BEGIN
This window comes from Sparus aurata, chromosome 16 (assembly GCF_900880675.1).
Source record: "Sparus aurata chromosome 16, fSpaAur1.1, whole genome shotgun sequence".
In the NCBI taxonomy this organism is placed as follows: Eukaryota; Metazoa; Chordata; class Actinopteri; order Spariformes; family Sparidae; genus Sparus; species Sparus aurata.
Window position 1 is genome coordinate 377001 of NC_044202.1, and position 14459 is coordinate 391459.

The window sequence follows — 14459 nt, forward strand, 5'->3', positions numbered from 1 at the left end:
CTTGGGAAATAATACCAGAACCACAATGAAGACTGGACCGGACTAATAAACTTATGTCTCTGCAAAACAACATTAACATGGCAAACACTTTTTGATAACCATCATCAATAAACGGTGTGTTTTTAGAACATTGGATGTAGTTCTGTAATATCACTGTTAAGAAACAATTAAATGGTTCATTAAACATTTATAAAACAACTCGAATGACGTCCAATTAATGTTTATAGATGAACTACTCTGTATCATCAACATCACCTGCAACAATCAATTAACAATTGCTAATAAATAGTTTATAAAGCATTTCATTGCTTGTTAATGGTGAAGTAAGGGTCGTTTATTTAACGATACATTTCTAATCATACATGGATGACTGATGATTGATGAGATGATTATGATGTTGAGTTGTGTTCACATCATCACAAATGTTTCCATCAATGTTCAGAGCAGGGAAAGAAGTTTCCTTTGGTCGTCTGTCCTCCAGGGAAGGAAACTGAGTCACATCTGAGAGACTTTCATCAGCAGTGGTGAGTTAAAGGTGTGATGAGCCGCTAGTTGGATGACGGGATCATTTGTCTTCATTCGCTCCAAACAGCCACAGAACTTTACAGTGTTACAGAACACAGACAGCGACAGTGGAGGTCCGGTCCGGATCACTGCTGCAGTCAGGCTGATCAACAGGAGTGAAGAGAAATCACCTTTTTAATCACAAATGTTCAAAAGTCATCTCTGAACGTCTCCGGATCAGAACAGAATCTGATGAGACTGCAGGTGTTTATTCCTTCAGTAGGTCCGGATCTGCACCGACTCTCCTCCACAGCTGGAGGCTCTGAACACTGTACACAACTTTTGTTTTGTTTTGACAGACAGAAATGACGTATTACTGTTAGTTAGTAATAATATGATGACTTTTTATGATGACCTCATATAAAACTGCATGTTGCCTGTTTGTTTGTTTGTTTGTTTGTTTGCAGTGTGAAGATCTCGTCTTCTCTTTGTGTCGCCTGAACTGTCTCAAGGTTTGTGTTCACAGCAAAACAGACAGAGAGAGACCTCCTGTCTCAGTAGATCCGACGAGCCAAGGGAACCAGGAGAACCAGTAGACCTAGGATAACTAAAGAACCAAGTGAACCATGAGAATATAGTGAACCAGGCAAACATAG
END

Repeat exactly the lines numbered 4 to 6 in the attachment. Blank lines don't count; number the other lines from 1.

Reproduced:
Window position 1 is genome coordinate 377001 of NC_044202.1, and position 14459 is coordinate 391459.

The window sequence follows — 14459 nt, forward strand, 5'->3', positions numbered from 1 at the left end:
CTTGGGAAATAATACCAGAACCACAATGAAGACTGGACCGGACTAATAAACTTATGTCTCTGCAAAACAACATTAACATGGCAAACACTTTTTGATAACCATCATCAATAAACGGTGTGTTTTTAGAACATTGGATGTAGTTCTGTAATATCACTGTTAAGAAACAATTAAATGGTTCATTAAACATTTATAAAACAACTCGAATGACGTCCAATTAATGTTTATAGATGAACTACTCTGTATCATCAACATCACCTGCAACAATCAATTAACAATTGCTAATAAATAGTTTATAAAGCATTTCATTGCTTGTTAATGGTGAAGTAAGGGTCGTTTATTTAACGATACATTTCTAATCATACATGGATGACTGATGATTGATGAGATGATTATGATGTTGAGTTGTGTTCACATCATCACAAATGTTTCCATCAATGTTCAGAGCAGGGAAAGAAGTTTCCTTTGGTCGTCTGTCCTCCAGGGAAGGAAACTGAGTCACATCTGAGAGACTTTCATCAGCAGTGGTGAGTTAAAGGTGTGATGAGCCGCTAGTTGGATGACGGGATCATTTGTCTTCATTCGCTCCAAACAGCCACAGAACTTTACAGTGTTACAGAACACAGACAGCGACAGTGGAGGTCCGGTCCGGATCACTGCTGCAGTCAGGCTGATCAACAGGAGTGAAGAGAAATCACCTTTTTAATCACAAATGTTCAAAAGTCATCTCTGAACGTCTCCGGATCAGAACAGAATCTGATGAGACTGCAGGTGTTTATTCCTTCAGTAGGTCCGGATCTGCACCGACTCTCCTCCACAGCTGGAGGCTCTGAACACTGTACACAACTTTTGTTTTGTTTTGACAGACAGAAATGACGTATTACTGTTAGTTAGTAATAATATGATGACTTTTTATGATGACCTCATATAAAACTGCATGTTGCCTGTTTGTTTGTTTGTTTGTTTGTTTGCAGTGTGAAGATCTCGTCTTCTCTTTGTGTCGCCTGAACTGTCTCAAGGTTTGTGTTCACAGCAAAACAGACAGAGAGAGACCTCCTGTCTCAGTAGATCCGACGAGCCAAGGGAACCAGGAGAACCAGTAGACCTAGGATAACTAAAGAACCAAGTGAACCATGAGAATATAGTGAACCAGGCAAACATAG